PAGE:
So if you’ve been wondering whether (or when) to start a blog, experiment on Google+ and drop a long-form post here and there. There’s no set-up required and you can connect it right into your Google+ social graph. Perhaps you’ll find my next blog posting there (and not here).

5) Be Different.

I use Twitter for “all business” and Facebook for “all pleasure.” So it didn’t make sense to me that I’d use Google+ in an identical (or even similar) fashion to an existing social network. Instead, it’s served as a nice middle ground between the two. I mix business-related content with personal interests and I can use a “voice” different than what’s possible within 140 characters. For instance, here’s a recent post I made about Amy Grant.

3 Things You Didn’t Know About Google+

You can grow an instant moustache.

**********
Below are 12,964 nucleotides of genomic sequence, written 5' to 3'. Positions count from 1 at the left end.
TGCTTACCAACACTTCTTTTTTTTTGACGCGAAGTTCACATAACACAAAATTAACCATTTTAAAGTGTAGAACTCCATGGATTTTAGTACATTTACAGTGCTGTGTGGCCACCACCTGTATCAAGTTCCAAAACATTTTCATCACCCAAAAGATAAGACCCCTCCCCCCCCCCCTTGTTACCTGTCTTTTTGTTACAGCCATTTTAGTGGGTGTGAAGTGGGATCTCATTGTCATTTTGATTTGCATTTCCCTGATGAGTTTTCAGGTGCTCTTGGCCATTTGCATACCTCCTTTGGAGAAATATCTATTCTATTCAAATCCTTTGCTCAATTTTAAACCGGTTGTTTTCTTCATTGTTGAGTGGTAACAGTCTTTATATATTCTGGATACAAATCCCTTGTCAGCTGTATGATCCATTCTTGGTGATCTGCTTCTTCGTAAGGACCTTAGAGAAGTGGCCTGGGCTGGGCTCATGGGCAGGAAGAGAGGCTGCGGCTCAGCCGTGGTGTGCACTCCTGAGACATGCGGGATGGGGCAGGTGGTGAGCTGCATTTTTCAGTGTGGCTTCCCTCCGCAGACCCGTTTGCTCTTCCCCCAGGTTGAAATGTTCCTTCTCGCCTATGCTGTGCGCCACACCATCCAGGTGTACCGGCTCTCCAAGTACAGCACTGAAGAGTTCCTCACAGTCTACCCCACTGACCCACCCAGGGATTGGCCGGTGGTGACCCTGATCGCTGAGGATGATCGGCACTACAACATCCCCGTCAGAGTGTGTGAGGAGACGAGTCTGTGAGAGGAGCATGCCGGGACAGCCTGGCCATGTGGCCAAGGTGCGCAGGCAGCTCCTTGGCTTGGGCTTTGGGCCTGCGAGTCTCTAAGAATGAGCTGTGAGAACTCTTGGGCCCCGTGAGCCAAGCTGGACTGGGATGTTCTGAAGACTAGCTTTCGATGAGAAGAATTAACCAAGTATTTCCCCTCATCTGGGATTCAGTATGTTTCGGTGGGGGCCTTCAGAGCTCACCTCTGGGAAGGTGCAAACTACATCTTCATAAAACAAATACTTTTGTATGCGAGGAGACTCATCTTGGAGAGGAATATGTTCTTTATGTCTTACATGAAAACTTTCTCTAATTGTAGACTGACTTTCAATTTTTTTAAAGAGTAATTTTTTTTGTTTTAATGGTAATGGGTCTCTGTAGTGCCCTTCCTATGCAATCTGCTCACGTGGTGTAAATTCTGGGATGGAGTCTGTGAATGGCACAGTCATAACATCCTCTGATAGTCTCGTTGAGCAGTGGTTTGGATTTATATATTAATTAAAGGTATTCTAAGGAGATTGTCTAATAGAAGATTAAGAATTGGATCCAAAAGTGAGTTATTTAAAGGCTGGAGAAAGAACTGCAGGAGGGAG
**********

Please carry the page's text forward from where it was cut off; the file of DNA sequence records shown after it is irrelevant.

You can tell the world that you talk to yourself.

You can provide feedback and send a screen grab of the Google+ page.

Bonus Tip: Follow Me and I’ll Follow You Back… Um, Maybe Not

The following tip is provided by Heidi Thorne (Heidi on Google+.)

Remember the early days of Twitter (like 2008 and 2009) when people were putting statements such as “follow me and I’ll follow you back” in their bios? Tweeters were anxious to build their Twitter street cred by having kaboodles of followers. And you also saw people who followed anyone whose Twitter handle they could find, hoping for a reciprocal follow. Didn’t care if they were relevant or not. Only the numbers mattered.

Now it’s a social media lifetime later. We’re more cynical and overwhelmed with Twitter, Facebook, LinkedIn and a host of social network wannabes flooding our streams and attention. Active social media types were rejoicing at the prospect of starting over with a network from a technology powerhouse like Google. They could get rid of the junk followings and followers, put their contacts in appropriate categories or “circles,” with the goal to only see what’s relevant. And Google+ delivers on that. Kind of like what Twitter lists and Facebook and LinkedIn groups hoped to be, only in an easier to manage and manipulate format.